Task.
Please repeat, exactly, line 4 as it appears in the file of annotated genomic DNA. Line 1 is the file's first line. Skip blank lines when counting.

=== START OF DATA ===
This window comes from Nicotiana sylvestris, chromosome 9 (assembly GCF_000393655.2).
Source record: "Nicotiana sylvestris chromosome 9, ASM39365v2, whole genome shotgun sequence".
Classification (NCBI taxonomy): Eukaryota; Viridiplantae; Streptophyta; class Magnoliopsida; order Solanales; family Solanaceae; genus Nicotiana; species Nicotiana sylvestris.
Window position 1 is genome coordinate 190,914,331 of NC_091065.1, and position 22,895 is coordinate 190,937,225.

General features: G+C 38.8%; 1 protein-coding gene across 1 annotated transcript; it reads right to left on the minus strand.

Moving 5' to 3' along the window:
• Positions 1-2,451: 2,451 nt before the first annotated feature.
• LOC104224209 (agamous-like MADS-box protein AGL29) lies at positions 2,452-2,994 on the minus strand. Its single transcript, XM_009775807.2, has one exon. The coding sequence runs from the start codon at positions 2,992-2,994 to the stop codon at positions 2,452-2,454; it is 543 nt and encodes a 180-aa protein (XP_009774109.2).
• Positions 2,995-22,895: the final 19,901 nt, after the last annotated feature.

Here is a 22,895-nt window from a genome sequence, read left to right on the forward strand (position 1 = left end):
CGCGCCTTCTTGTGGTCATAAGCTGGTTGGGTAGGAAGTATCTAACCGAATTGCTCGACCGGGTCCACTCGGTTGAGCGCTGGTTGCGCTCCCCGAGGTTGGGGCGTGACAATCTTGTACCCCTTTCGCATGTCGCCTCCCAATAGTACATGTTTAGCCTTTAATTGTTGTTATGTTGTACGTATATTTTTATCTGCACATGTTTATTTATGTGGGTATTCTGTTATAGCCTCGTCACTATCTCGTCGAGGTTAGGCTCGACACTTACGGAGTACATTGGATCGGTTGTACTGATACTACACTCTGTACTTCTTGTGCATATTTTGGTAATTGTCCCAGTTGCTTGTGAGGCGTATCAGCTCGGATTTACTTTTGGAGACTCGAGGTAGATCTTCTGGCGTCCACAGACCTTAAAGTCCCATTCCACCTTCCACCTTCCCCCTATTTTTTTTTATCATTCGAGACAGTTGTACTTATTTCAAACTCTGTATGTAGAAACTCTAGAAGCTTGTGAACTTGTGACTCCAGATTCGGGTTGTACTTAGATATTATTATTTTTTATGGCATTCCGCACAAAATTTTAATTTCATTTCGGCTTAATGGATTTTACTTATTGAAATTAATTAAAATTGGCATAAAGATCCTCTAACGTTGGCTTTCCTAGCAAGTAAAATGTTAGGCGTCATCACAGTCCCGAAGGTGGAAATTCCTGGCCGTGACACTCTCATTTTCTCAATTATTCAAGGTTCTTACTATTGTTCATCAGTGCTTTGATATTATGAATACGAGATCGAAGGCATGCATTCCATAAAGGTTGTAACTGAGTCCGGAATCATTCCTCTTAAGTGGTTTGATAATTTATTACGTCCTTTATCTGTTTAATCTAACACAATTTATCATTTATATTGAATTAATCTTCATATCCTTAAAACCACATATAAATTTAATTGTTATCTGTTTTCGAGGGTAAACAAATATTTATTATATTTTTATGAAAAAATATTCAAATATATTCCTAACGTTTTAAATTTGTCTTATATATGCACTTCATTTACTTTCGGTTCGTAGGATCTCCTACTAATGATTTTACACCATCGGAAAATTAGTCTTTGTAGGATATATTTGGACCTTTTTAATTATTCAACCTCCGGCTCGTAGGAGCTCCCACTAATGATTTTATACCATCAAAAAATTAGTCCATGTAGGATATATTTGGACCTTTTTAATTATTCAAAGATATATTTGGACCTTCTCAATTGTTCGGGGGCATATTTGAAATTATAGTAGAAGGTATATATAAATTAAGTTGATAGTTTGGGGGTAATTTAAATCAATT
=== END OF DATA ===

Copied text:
Window position 1 is genome coordinate 190,914,331 of NC_091065.1, and position 22,895 is coordinate 190,937,225.